Ceann Comhairle refuses to apologise for calling TDs 'gurriers'
CEANN Comhairle Sean Barrett is not going to apologise for telling TDs they were behaving like "gurriers shouting on a street at each other".
The word "gurrier" is on a Dail list of banned insults that also includes brat, buffoon, chancer, communist, corner boy, coward, fascist, guttersnipe, hypocrite, rat, scumbag, scurrilous and yahoo.
Mr Barrett made his remarks after a noisy session in the Dail that saw Sinn Fein and Labour TDs trading insults as they walked out of the chamber.
"Members should remember we are in the House of Parliament. This is not a shouting match, like gurriers on a street shouting at each other. Please behave," he told them.
But according to the Oireachtas Commission, Mr Barrett is not going to apologise or withdraw his remark because it was not in breach of the rules.
A spokeswoman said he had not directed the word at any individual person.
It is not the first time that the word "gurrier" -- defined as a low-class, tough, ill-mannered person -- has been used in the Dail.
Former Taoiseach Brian Cowen called the mild-mannered former Fine Gael TD Padraig McCormack a "gurrier-in-chief" for heckling him two years ago.
But the remark was never withdrawn because the then-Ceann Comhairle Seamus Kirk said he had not heard it.
Ironically, Mr Barrett has constantly been telling TDs to mind their use of language because they are being broadcast live on a UPC channel that he helped to set up.
He was not in the chair when Independent TD Mattie McGrath used the word sh*te during a debate on septic tanks, but he said in a recent interview that the use of that sort of language demeaned the Dail.
So what specifically prompted Mr Barrett to snap yesterday and use the "gurrier" term?
He had been pleading to no avail with TDs to stop "shouting and roaring" while Taoiseach Enda Kenny was answering questions.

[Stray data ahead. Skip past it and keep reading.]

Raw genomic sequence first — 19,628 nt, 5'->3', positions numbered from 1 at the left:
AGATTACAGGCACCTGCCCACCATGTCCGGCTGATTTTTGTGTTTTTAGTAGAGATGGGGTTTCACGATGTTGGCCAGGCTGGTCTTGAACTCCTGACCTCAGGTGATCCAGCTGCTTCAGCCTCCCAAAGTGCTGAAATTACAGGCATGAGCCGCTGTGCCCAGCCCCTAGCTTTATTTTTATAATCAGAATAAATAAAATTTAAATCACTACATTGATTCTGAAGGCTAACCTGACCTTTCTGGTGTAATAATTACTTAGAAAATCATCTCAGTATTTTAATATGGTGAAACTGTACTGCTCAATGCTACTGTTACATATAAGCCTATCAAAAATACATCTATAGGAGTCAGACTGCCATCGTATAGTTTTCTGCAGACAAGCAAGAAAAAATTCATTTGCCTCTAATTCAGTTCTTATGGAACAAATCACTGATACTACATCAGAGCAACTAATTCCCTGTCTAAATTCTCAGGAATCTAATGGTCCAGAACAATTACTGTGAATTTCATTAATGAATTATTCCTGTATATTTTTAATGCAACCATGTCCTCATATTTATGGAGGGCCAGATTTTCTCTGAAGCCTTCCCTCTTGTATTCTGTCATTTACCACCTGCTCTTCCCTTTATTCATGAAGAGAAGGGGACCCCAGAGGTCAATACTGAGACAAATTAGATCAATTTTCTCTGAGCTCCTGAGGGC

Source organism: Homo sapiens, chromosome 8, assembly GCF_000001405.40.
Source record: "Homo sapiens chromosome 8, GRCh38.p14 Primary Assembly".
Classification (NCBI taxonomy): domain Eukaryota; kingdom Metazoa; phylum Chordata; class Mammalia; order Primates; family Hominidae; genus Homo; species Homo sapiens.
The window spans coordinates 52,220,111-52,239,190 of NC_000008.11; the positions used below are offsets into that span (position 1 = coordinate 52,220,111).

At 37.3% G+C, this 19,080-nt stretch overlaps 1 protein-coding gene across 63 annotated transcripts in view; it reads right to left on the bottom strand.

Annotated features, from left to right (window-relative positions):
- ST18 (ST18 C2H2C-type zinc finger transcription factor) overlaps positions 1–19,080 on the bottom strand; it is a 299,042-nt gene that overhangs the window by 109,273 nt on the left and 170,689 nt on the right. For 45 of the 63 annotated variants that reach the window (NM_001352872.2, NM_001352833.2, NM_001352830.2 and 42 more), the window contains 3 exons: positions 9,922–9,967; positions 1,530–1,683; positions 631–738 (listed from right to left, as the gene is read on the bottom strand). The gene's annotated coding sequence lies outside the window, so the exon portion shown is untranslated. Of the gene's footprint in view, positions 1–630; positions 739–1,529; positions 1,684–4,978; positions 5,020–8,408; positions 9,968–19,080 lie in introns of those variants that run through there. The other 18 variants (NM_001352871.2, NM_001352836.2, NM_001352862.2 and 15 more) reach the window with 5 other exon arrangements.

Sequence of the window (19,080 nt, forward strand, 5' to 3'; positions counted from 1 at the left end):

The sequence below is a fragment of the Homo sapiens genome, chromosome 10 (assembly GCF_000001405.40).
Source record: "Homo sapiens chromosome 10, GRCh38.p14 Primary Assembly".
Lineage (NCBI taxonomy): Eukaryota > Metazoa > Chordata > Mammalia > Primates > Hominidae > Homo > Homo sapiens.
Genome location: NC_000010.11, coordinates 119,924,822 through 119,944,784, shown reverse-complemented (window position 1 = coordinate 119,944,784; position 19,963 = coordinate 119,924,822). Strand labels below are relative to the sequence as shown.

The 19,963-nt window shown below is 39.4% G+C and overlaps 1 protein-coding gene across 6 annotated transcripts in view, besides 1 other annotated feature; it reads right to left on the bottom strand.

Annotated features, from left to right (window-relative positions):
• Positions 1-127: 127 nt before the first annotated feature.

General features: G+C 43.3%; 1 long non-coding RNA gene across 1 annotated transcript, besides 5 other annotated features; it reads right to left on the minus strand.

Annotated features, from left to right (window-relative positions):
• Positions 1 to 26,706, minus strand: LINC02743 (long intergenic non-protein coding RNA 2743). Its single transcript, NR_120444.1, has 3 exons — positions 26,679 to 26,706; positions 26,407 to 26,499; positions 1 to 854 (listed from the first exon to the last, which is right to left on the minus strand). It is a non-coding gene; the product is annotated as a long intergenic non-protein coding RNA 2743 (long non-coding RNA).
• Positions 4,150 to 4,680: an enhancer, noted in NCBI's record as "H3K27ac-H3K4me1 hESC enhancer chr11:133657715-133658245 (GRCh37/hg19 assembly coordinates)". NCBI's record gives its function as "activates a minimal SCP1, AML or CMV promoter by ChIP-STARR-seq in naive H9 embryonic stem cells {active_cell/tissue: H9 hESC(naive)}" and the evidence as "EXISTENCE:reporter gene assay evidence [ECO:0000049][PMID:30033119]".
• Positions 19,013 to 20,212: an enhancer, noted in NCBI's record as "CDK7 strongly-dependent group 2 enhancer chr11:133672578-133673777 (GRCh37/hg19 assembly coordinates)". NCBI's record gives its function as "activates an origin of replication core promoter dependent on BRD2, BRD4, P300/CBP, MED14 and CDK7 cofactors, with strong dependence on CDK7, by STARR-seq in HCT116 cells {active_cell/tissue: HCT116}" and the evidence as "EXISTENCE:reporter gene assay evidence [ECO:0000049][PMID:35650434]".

Sinn Fein deputy leader Mary Lou McDonald then upped the noise level by naming former Labour leader Dick Spring as one of the former ministers who should have his pension cut.
That annoyed Dick's nephew Arthur Spring TD who was sitting just metres away. "Rob a bank," he shouted back.
A weary Ceann Comhairle told Ms McDonald to stop trying to ask the Taoiseach two questions instead of one.
"I'm not going to be bullied in this chair," he said.
"We won't be bullied either," replied Sinn Fein TD Aengus O Snodaigh.
The final straw came at the end of Leaders' Questions. Sinn Fein TD Jonathan O'Brien and Labour TD Ciaran Lynch started having a row about homelessness in Cork city while Mr Barrett was trying to move on to the order of business.
Mr Barrett lost it and made his "gurrier" comment.
The deeper issue is that his authority has been undermined by the failure to resolve a row that took place on the final day of the Dail's summer term.
Independent TD Luke 'Ming' Flanagan criticised Mr Barrett outside the Dail over the failure to have a vote on the Personal Insolvency Bill.
He repeatedly called him a "disgrace" during an encounter witnessed by several other TDs.
But Mr Flanagan has refused a demand by the Leinster House authorities to deliver a public apology to Mr Barrett on the floor of the Dail.
And the view now is that the authorities do not have the power to force him to apologise -- because the incident took place outside the chamber.
It is hard to see certain TDs stopping their constant heckling, interrupting and insult-calling due to the Ceann Comhairle's "gurrier" warning.
That means there may be more scenes like yesterday -- when he looked like a school teacher who has lost control of the classroom.